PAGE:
17th century Mexican folding screen to be auctioned

The unique Mexican folding screen depicts different scenes from the Conquest of Mexico and a view of Mexico City. The piece portrays News Spain's identity and history

17th century Mexican folding screen to be auctioned by Sotheby’s
The screen dates back to the 17th century – Photo: Taken from Sotheby’s website
English 28/09/2019 10:31 Newsroom Mexico City Actualizada 10:41
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On Thursday, Sotheby’s auction house put up for sale a unique 17th-century Mexican folding screen called “Biombo with the Conquest of Mexico and a View of Mexico City.” The piece is expected to reach from USD $3 to $5 million through its online sale that will conclude next October 11.

The sale of this piece is considered as a “once in a lifetime” opportunity, declared Anna Di Stasi, Director of Sotheby’s Latin American Art Department, and due to its cultural value it will have to remain in Mexico, that is, it cannot be exported.
 

The folding screen, which comes from a private collection, is made of 10 panels and is 1.8 meters high and 5.4 meters long. Its manufacture dates back to the 17th century and is part of a series of screens that looked to capture the identity and history of creoles in New Spain.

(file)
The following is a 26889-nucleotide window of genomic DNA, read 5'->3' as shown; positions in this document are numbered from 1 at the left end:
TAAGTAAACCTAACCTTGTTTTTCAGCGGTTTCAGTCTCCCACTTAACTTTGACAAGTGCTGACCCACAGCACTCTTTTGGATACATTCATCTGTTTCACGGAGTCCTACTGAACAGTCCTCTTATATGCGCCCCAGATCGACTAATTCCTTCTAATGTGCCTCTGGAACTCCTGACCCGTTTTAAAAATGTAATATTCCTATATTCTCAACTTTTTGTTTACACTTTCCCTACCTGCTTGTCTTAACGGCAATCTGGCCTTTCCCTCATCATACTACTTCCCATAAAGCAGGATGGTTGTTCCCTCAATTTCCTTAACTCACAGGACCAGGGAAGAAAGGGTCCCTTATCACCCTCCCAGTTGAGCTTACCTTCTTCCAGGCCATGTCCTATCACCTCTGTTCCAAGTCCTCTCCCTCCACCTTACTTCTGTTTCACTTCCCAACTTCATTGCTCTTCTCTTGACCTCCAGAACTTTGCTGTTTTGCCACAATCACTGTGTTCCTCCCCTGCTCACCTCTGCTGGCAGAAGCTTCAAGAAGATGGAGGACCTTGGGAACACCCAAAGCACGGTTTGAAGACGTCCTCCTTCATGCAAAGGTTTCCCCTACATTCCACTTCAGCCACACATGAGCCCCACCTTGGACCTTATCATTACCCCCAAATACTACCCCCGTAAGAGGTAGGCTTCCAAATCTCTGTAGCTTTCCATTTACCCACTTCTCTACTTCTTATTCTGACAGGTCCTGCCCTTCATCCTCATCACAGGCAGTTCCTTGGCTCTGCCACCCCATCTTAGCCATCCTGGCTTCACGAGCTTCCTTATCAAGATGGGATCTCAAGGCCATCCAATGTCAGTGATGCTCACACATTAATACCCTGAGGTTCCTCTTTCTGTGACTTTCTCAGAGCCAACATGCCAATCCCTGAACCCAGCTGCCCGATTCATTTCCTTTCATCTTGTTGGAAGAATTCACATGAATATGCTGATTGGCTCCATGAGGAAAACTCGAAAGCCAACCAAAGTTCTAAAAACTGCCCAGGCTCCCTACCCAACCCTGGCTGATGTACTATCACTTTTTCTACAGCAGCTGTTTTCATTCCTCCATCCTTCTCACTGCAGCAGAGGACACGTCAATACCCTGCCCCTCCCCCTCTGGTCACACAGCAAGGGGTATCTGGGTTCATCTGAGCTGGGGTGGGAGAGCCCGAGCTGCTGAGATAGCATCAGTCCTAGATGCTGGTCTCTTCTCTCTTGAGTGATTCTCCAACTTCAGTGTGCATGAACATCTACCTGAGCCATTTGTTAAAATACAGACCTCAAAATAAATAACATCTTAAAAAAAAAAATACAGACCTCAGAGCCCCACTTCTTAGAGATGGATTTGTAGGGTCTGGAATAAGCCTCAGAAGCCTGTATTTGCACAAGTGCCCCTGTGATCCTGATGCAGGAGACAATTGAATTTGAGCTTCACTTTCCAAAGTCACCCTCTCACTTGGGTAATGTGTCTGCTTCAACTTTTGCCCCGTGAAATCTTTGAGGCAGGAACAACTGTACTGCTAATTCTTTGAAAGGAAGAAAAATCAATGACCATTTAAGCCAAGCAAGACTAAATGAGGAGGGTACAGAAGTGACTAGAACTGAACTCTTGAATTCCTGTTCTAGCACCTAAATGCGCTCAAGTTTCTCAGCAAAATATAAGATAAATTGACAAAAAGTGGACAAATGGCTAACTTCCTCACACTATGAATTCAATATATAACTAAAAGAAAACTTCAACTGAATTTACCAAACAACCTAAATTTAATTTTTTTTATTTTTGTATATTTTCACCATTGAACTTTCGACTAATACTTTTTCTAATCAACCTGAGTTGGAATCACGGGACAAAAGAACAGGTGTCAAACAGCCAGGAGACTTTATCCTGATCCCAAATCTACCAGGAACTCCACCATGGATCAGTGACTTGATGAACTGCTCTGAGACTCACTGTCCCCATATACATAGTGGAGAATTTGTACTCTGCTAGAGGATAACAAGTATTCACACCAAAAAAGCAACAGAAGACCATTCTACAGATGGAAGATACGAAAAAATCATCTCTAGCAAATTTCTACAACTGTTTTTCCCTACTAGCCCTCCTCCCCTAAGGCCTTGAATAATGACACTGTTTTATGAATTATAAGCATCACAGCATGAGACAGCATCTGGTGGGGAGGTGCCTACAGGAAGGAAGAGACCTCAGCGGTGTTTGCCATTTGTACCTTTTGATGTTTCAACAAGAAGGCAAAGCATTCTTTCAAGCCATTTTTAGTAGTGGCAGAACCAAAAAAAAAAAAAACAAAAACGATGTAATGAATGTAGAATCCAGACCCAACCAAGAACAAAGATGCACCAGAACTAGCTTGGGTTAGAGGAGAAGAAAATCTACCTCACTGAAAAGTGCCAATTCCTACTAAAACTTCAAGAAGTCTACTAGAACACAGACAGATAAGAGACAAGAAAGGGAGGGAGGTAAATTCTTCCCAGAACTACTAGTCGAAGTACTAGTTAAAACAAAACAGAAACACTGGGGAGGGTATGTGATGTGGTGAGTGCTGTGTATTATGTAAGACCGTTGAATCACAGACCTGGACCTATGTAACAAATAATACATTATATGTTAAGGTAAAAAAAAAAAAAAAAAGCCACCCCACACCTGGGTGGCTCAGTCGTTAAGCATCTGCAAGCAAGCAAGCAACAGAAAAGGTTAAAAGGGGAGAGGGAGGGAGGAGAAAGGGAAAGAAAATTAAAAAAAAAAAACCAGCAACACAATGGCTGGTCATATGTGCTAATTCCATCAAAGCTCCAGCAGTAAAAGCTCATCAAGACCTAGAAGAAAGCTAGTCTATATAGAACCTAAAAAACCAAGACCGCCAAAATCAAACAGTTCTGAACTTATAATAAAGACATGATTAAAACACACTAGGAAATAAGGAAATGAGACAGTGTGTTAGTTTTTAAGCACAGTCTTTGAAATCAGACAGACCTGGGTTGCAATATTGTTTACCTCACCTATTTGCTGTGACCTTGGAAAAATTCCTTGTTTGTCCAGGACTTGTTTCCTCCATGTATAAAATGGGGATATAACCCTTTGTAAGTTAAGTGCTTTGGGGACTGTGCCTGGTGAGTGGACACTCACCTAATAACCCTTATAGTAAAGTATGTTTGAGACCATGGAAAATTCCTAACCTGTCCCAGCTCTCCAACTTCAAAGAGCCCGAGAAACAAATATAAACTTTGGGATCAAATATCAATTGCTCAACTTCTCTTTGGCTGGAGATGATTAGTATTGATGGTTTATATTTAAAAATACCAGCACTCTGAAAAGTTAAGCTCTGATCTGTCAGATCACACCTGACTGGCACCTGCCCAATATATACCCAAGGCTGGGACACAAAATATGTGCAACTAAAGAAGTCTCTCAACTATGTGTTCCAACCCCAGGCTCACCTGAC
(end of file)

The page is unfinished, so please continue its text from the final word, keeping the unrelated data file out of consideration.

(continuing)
For this representation, two different scenes are on each side of the pice. The first one has the representation of the Fall of Tenochtitlán, based mainly on The True History of the Conquest of Mexico by Bernal Díaz del Castillo.

In this first side called “The Conquest,” the artist portrayed, in detail, the meeting between Hernán Cortés and Moctezuma. The work is not a set scene in history for along the panels it shows a series of events, such as “The Night of Sorrows.”
 

The other side of the folding screen contrasts with an aerial view of the new city, with an emphasis on the peaceful life in America under the Spanish crown. Buildings such as the National Palace, the Cathedral, the Alameda, and Chapultepec can be seen.

The city landscape is based on a 1628 map of the city made by Juan Gómez; a plan that is currently part of the University of Texas collection.
 

Other pieces of the same collection of folding screens are in institutions like the Franz Mayer Museum and Mexico City National History Museum, as informed by Sotheby’s in a release.
 

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